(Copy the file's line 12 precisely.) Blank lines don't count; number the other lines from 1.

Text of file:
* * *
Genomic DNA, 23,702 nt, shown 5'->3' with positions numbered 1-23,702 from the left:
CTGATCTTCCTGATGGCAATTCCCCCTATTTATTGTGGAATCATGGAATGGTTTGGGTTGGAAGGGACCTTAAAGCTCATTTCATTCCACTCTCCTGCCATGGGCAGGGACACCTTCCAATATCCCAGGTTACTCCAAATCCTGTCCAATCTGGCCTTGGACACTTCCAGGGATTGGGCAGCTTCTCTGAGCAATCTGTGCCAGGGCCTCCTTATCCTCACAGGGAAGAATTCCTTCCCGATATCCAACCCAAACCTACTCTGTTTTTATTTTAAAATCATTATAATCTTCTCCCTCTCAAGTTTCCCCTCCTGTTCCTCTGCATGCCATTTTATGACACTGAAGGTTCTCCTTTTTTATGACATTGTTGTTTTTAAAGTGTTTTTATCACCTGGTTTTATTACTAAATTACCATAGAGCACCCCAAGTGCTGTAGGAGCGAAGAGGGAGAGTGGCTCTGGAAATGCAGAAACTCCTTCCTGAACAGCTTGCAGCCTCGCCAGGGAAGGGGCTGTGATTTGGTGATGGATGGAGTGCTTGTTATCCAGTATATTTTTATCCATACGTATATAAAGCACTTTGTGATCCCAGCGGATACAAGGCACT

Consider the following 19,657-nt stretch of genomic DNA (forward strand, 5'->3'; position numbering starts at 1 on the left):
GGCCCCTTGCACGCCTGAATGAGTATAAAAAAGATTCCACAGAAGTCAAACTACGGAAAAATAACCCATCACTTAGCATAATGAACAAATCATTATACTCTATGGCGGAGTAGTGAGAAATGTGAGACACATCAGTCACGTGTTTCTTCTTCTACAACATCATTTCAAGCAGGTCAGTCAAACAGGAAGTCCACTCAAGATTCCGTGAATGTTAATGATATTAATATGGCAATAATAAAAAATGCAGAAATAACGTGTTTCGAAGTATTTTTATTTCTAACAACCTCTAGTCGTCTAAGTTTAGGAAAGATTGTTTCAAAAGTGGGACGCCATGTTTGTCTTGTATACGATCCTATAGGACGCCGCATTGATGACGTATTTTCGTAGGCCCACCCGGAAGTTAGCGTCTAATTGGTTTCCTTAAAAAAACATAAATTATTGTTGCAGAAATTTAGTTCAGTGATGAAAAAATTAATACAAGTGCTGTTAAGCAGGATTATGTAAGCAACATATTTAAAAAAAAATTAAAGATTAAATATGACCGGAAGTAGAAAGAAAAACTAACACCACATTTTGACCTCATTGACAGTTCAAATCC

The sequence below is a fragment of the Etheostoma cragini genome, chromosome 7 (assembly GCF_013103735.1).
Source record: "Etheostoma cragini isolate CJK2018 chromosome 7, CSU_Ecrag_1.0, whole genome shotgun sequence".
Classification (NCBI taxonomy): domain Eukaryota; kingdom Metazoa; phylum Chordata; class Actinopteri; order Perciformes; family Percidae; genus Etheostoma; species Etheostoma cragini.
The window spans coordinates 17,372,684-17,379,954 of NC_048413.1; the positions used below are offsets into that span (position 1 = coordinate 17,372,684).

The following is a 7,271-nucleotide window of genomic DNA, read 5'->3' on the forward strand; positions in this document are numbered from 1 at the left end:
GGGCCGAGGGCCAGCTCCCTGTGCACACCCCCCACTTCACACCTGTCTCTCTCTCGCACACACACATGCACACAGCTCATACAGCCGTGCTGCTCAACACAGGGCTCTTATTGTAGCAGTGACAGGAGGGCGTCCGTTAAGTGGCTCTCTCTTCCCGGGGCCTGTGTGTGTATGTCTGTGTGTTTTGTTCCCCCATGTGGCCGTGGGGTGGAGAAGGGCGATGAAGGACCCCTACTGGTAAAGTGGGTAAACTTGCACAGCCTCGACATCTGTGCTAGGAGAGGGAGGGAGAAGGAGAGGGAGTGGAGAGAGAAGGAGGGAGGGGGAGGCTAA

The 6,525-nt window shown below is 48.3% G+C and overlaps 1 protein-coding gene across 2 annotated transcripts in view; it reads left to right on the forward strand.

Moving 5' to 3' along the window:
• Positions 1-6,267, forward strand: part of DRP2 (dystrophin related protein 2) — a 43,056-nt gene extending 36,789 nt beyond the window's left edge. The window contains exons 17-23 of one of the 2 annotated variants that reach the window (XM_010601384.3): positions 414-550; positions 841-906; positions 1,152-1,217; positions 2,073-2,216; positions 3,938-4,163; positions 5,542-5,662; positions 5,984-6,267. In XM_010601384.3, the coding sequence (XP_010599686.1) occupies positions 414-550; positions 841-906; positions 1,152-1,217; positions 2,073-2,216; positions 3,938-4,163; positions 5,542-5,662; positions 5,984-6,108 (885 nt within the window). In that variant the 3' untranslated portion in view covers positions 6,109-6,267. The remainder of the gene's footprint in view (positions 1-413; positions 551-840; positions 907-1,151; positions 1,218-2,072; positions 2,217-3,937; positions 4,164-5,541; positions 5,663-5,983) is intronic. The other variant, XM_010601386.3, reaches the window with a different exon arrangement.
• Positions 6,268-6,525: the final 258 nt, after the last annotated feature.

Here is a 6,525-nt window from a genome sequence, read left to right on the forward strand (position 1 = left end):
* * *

Moving 5' to 3' along the window: